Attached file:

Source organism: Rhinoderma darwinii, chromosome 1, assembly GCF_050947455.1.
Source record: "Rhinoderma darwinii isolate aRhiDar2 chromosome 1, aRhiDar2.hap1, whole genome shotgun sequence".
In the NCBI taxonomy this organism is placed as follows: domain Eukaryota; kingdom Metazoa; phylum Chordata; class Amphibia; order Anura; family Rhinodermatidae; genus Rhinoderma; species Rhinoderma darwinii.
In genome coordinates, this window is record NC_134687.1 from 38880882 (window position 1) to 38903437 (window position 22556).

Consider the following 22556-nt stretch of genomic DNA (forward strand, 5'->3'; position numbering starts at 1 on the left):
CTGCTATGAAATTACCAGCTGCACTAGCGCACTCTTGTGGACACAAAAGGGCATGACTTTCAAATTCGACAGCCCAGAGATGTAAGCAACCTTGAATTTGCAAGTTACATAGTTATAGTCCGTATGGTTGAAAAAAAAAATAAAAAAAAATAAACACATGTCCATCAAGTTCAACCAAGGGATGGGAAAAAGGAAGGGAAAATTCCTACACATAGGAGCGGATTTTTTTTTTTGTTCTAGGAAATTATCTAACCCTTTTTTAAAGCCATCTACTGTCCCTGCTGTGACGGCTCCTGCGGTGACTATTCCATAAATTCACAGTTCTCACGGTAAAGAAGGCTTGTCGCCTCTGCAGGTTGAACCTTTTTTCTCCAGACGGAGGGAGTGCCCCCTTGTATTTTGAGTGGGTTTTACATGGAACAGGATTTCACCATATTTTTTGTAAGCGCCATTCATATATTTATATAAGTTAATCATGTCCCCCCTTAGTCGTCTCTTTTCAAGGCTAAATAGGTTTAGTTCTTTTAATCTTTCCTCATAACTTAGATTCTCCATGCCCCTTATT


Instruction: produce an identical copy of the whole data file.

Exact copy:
Source organism: Rhinoderma darwinii, chromosome 1, assembly GCF_050947455.1.
Source record: "Rhinoderma darwinii isolate aRhiDar2 chromosome 1, aRhiDar2.hap1, whole genome shotgun sequence".
In the NCBI taxonomy this organism is placed as follows: domain Eukaryota; kingdom Metazoa; phylum Chordata; class Amphibia; order Anura; family Rhinodermatidae; genus Rhinoderma; species Rhinoderma darwinii.
In genome coordinates, this window is record NC_134687.1 from 38880882 (window position 1) to 38903437 (window position 22556).

Consider the following 22556-nt stretch of genomic DNA (forward strand, 5'->3'; position numbering starts at 1 on the left):
CTGCTATGAAATTACCAGCTGCACTAGCGCACTCTTGTGGACACAAAAGGGCATGACTTTCAAATTCGACAGCCCAGAGATGTAAGCAACCTTGAATTTGCAAGTTACATAGTTATAGTCCGTATGGTTGAAAAAAAAAATAAAAAAAAATAAACACATGTCCATCAAGTTCAACCAAGGGATGGGAAAAAGGAAGGGAAAATTCCTACACATAGGAGCGGATTTTTTTTTTTGTTCTAGGAAATTATCTAACCCTTTTTTAAAGCCATCTACTGTCCCTGCTGTGACGGCTCCTGCGGTGACTATTCCATAAATTCACAGTTCTCACGGTAAAGAAGGCTTGTCGCCTCTGCAGGTTGAACCTTTTTTCTCCAGACGGAGGGAGTGCCCCCTTGTATTTTGAGTGGGTTTTACATGGAACAGGATTTCACCATATTTTTTGTAAGCGCCATTCATATATTTATATAAGTTAATCATGTCCCCCCTTAGTCGTCTCTTTTCAAGGCTAAATAGGTTTAGTTCTTTTAATCTTTCCTCATAACTTAGATTCTCCATGCCCCTTATT